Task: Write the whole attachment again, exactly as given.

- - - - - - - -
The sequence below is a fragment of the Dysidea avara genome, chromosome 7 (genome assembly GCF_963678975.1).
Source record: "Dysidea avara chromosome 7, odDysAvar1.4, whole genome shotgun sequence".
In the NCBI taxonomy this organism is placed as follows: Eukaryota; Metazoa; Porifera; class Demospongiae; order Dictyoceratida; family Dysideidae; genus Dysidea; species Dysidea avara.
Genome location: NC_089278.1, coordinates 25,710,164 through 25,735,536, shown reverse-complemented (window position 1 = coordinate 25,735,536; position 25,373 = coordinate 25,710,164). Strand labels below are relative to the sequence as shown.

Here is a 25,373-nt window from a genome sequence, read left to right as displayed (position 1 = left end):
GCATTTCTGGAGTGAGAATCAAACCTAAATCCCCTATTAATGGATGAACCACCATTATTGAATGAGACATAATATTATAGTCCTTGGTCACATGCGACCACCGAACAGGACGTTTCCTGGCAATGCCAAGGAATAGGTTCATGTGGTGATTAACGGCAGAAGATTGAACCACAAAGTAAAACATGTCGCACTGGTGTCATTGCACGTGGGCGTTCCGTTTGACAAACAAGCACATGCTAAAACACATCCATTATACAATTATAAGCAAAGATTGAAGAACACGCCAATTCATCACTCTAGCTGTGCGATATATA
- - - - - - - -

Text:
The sequence below is a fragment of the Dysidea avara genome, chromosome 7 (genome assembly GCF_963678975.1).
Source record: "Dysidea avara chromosome 7, odDysAvar1.4, whole genome shotgun sequence".
In the NCBI taxonomy this organism is placed as follows: Eukaryota; Metazoa; Porifera; class Demospongiae; order Dictyoceratida; family Dysideidae; genus Dysidea; species Dysidea avara.
Genome location: NC_089278.1, coordinates 25,710,164 through 25,735,536, shown reverse-complemented (window position 1 = coordinate 25,735,536; position 25,373 = coordinate 25,710,164). Strand labels below are relative to the sequence as shown.

Here is a 25,373-nt window from a genome sequence, read left to right as displayed (position 1 = left end):
GCATTTCTGGAGTGAGAATCAAACCTAAATCCCCTATTAATGGATGAACCACCATTATTGAATGAGACATAATATTATAGTCCTTGGTCACATGCGACCACCGAACAGGACGTTTCCTGGCAATGCCAAGGAATAGGTTCATGTGGTGATTAACGGCAGAAGATTGAACCACAAAGTAAAACATGTCGCACTGGTGTCATTGCACGTGGGCGTTCCGTTTGACAAACAAGCACATGCTAAAACACATCCATTATACAATTATAAGCAAAGATTGAAGAACACGCCAATTCATCACTCTAGCTGTGCGATATATA